“For freedom,” Binoche said as she hacked a large handful of hair off the top of her head with a pair of scissors, before brandishing it in front of the camera.
The video, hashtagged HairForFreedom, comes with Iran engulfed by anti-government protests. They were sparked by the death of 22-year-old Mahsa Amini after her arrest for allegedly violating the Islamic Republic’s strict dress code.
Some of the Iranian demonstrators have publicly hacked off locks of hair at the protests, and the gesture has spread.
Images of women elsewhere cutting their hair to show solidarity with Iranian women have gone viral — from Turkish singer Melek Mosso on stage last week, to women in Lebanon and Syria, to Swedish lawmaker Abir Al-Sahlani in the halls of the European Parliament in Strasbourg on Tuesday. A museum in Rome is collecting locks of hair to present to the Iranian Embassy.
“For women to cut their hair in Iran is a form of protest ... a symbol to stand against the mandatory hijab,” said Dorna Javan, an Iranian political scientist based in France and specialized in Iran. Such a visual gesture is a way for women across the world to rally around the Iranian women’s plight, she added.
The video of Cotillard, Binoche and dozens of other women cutting off locks of their hair was released on an Instagram account, “soutienfemmesiran” — which translates as “support women in Iran.”
“These women, these men are asking for our support. Their courage and their dignity obliges us,” said a post with the video.
“We have decided to respond to the appeal made to us by cutting — us too — some of these locks.”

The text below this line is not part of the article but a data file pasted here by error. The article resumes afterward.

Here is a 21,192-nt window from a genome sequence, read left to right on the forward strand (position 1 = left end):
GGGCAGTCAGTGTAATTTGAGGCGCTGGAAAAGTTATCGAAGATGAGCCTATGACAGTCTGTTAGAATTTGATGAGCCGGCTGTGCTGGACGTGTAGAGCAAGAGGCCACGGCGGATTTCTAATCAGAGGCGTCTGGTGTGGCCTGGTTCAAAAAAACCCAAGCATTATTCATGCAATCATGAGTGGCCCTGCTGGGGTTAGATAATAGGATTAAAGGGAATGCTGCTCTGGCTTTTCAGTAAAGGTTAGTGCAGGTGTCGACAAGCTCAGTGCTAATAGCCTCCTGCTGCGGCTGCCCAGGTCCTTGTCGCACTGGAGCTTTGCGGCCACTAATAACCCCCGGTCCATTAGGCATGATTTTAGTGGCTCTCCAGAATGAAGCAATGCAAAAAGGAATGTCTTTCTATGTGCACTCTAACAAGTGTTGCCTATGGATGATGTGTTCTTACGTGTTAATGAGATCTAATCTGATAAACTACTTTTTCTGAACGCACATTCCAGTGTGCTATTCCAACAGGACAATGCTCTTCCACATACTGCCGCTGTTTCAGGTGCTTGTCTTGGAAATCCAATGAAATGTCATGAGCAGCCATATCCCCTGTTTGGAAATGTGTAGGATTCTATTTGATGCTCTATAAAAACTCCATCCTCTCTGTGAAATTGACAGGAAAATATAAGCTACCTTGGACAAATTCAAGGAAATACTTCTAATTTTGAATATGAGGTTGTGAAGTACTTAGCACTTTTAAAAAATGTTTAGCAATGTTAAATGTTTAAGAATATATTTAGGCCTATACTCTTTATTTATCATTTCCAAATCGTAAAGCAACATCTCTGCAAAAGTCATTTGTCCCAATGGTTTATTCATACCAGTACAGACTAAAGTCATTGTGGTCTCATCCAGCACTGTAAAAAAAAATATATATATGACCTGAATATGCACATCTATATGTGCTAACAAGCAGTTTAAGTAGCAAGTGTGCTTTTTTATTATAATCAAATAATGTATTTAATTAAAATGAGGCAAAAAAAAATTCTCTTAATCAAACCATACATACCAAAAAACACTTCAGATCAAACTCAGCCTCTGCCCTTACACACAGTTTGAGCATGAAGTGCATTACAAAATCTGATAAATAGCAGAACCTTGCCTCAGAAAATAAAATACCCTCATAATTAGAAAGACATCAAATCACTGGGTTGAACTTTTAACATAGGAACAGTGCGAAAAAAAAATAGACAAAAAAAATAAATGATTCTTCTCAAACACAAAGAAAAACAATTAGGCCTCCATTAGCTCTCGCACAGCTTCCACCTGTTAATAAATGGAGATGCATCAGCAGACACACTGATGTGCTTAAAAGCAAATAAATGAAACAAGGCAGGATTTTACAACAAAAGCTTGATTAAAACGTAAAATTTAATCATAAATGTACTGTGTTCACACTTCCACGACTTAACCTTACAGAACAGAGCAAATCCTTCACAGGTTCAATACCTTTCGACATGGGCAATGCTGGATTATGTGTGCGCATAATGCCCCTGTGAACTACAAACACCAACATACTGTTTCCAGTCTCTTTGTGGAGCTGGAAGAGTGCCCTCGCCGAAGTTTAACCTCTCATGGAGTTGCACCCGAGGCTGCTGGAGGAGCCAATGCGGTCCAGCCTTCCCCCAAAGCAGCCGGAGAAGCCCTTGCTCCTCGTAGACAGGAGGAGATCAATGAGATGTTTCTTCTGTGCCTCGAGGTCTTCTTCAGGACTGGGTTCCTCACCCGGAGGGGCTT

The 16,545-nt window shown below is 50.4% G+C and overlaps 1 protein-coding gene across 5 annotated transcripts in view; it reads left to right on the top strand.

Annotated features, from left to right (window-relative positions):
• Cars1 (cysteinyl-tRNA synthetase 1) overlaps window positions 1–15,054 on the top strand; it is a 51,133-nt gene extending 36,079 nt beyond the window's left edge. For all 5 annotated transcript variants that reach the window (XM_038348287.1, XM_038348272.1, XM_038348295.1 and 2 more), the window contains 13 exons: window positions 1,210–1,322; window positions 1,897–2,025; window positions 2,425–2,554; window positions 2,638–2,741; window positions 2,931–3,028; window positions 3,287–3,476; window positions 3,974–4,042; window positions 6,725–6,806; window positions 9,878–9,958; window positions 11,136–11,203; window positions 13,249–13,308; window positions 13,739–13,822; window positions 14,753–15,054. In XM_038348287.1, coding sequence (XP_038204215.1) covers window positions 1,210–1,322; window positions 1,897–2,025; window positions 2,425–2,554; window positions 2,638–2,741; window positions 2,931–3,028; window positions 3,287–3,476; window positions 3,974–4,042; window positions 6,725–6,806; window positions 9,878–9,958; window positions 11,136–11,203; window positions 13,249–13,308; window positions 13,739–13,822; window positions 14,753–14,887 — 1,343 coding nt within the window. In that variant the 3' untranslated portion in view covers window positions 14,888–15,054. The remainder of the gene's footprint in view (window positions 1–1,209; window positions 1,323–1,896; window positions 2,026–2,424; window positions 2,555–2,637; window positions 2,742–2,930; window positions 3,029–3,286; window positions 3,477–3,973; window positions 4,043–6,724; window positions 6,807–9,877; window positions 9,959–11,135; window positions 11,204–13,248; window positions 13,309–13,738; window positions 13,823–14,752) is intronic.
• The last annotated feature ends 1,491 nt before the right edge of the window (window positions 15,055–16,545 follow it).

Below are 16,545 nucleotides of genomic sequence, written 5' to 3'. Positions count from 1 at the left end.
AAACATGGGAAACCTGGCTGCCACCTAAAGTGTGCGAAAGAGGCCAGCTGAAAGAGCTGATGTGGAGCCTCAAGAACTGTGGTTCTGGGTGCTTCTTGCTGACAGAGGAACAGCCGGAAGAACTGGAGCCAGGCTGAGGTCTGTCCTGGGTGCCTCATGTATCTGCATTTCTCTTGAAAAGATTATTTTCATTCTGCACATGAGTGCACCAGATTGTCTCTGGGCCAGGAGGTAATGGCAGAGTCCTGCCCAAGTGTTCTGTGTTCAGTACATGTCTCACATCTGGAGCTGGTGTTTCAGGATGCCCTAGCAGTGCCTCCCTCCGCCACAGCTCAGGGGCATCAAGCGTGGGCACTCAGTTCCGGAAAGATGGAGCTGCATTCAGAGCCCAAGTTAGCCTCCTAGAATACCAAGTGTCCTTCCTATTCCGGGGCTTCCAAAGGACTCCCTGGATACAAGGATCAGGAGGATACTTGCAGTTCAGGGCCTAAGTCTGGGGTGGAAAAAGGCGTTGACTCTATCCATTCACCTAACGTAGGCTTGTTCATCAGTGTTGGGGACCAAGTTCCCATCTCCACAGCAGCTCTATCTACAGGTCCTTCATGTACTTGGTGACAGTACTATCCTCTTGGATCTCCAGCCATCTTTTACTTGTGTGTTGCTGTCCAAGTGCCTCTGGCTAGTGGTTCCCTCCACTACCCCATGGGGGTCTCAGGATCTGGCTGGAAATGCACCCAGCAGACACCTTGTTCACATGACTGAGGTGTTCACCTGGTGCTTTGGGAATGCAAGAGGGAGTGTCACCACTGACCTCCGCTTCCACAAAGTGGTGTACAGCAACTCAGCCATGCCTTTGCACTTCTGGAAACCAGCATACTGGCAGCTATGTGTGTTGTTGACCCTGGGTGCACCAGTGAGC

Some of the other women who took part included actors Charlotte Rampling and Charlotte Gainsbourg, who was also filmed cutting off a lock of hair from the head of her mother, singer Jane Birkin.
This highly symbolic gesture also echoes Iranian history and folklore in which for women to chop their hair is a sign of protest. The Shahnameh (“The Book of Kings”), a national epic of Iran, Afghanistan and Tajikistan written by the Persian poet Ferdowsi between 977 and 1010 A.D., refers to a princess chopping her hair to protest against the death of her husband seen as unfair.
“Women cutting their hair is an ancient Persian tradition also found in the Shahnameh, when the fury is stronger than the power of the oppressor,” tweeted Shara Atashi, an Iranian writer based in Wales.
Researcher Javan described it as a “benevolent gesture,” and called for more robust political action from the international community to support Iranian protesters.
“We can’t reduce the fight of Iranian women for their rights — which dates back to the second half of the 19th century — to the gesture of cutting their hair,” she said. “But these viral videos are a way to give an international impact to their fight.”